Bioplastic Success for Rijeka Family Company

Lauren Simmonds

With its fourteen employees, Mi-Plast is a partner in EU research projects in the development and production of bioplastic solutions.

As Poslovni Dnevnik writes on the 2nd of April, 2018, despite not being the biggest player on the Croatian plastic recycling scene, Rijeka’s Mi-Plast is a serious company making even more serious moves.

Since the Republic of Croatia has been a full member of the European Union for five years now, Mi-Plast has decided to use all the numerous benefits of this fact and has included a number of research projects within the Horizon 2020 and other innovation programs for the 2014-2020 budget period, which has a budget of 80 billion euro for researchers and innovative companies. The Rijeka company, with its partners from across the EU, has entered into nine projects that have received 80 million euro from the European Union, of which 7% has gone to to Mi-Plast, reaching a total amount of slightly less than 6 million euro.

Filip Miketa, director of research and development in the family company originally founded by his father forty years ago, explained that the company found its refuge and new headquarters in Rijeka due to war events back in 1993, and then EU projects came up rather accidentally. “Our EU funded consultant, otherwise a school friend, told me that a serious Spanish corporation was looking for partners in Eastern Europe for an EU-funded bioplast project. Of course, like the whole family, I was skeptical that someone would just give money for research. We went for it, and the first two times, we were unsuccessful, and after that it all began.”

Their first serious project was with the Italian corporation Novamont, which is the leading Italian and world player in the development and production of materials and biochemicals through the unification of chemistry, the environment and agriculture, and which has remained a key partner to this very day.

”We were in Brussels recently at a meeting of partner companies in a research project where everyone is present at the first meeting. And before us, there was a company with 140,000 employees and billions of euro in revenue and profits. Then we came and said we had fourteen employees. The immediate question from the partner was, you mean 14,000? No, just fourteen. Ah, well, then you’re really serious,” Miketa recalls.

“When we talk to colleagues in plastic and related industries about biopolymer, bioplastics and biotechnology, I get the impression that we’re talking about cosmic technology – they just look at us in wonder and wonder why we’re bothering, why we think there’s something to be had there. I’ve got to admit though, that in the last five years, the situation has changed a lot and that bio-economics is now the ”in thing” and because of that people have started to take us seriously. They take us seriously on an institutional level as well, we work with and create programs on the EU FP 9 level and others, where we work in expert groups at both a European and a national level,”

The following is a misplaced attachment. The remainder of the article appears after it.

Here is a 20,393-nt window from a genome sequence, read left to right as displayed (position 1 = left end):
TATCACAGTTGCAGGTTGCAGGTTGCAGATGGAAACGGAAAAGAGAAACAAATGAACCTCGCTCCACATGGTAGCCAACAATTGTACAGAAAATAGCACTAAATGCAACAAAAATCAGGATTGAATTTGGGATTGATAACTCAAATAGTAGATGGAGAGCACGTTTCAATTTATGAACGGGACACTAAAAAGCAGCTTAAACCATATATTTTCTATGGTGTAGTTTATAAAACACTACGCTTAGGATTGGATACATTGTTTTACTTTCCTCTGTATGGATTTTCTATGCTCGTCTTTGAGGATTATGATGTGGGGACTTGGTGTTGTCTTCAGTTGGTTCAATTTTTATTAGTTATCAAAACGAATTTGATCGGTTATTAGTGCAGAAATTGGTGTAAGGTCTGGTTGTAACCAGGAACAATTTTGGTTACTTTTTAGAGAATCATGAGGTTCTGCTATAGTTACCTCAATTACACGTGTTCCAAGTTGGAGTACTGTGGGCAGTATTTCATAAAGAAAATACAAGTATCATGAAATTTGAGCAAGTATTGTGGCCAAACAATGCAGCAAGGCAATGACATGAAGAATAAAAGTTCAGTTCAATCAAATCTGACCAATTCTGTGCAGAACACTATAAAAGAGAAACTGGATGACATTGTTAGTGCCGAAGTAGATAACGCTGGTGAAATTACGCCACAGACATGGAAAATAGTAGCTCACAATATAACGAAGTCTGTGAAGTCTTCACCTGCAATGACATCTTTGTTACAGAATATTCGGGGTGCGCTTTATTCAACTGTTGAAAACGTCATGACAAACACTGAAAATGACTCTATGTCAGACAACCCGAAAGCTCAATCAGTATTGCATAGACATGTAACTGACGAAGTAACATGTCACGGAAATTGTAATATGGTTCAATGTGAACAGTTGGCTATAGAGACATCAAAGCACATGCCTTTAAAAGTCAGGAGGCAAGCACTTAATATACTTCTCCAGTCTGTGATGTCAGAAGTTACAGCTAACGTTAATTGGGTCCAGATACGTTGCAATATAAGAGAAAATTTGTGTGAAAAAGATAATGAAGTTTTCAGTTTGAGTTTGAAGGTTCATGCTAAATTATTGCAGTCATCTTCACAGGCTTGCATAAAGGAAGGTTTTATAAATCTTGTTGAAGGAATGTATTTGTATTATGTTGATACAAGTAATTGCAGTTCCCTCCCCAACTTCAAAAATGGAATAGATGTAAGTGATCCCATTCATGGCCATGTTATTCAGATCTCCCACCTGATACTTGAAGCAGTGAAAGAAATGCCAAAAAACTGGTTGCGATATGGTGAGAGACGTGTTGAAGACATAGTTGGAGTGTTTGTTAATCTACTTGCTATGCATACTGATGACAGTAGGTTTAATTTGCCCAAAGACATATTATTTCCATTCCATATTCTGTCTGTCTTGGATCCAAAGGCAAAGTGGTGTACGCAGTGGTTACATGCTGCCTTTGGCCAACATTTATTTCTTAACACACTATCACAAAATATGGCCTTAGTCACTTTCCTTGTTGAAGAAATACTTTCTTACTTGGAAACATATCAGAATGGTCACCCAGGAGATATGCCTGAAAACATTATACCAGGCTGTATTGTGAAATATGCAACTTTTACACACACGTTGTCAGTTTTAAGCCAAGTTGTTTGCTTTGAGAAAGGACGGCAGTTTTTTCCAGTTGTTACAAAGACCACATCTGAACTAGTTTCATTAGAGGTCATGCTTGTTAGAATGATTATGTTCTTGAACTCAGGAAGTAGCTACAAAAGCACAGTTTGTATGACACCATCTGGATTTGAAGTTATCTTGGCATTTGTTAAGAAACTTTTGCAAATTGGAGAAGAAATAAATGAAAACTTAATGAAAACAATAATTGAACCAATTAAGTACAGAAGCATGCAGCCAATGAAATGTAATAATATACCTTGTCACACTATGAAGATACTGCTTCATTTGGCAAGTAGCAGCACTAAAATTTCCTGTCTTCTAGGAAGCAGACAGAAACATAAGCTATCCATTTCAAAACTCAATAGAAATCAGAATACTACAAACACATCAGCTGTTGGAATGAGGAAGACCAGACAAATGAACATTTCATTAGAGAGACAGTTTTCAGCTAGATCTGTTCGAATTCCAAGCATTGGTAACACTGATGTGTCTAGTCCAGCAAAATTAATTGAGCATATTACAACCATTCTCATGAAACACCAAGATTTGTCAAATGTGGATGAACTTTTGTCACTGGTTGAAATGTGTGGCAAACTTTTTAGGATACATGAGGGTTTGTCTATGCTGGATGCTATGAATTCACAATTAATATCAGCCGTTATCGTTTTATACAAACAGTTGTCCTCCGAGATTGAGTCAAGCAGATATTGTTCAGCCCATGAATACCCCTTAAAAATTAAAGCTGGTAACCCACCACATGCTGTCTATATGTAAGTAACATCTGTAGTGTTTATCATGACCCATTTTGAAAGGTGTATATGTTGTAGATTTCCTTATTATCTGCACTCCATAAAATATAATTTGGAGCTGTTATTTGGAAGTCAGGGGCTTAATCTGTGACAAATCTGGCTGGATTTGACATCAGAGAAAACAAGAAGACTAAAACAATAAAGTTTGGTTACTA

Mi-Plast is currently in the phase of a significant investment of about 1.5 million euro in a new facility, from EU funds. Their range will be wide and varied, and will all be entirely based on environmentally friendly bioplastics.

Currently, they have a processing capacity of about 3000 tons of plastic per year, and after the installation of new lines, that number will reach 8000 tons. But in addition to the quantum, much more is expected in the field of quality and added value of products based on the technologies of creating a new bioplastics that will occur for the first time in Croatia and this part of Europe. Currently, they have just fourteen employees, and by the end of this year they will employ five additional workers, followed by a further ten in 2019. The major goal is to have a bio-waste project in Croatia that would process organic waste and part of the biomass would be used for energy production and heat and plant operation.

”What we’re talking about is a large investment of between 50 and 100 million euro, and for now, all we’ve got is the idea. The biggest problem is spatial plans in Croatia and permits for waste management facilities, but we’re not giving up,” assured Miketa.

Their latest Horizon 2020 project is PULPACKTION, which should develop cellulose-based solutions for food and electronic packaging systems, reducing the general dependence on plastics on the basis of non-renewable fossil fuels, this aims to be achieved by the clever use of a combination of improved cellulose pulp and polymer on a biobase.

By using improved wet cast cellulose as the main packaging material, the final packaging weight will be reduced and its sustainability increased. This packaging solution will help reduce waste by replacing plastics with an environmentally-friendly biobased solution that is similar to the standard features already in place.

The project has been running since October the 1st, 2016, and will continue until September the 30th, 2020, it has twelve participants from different countries, and is being coordinated in Sweden. The total value of the project is 11.2 million euro, and the EU has co-financed it in the significant amount of 8.3 million euro.


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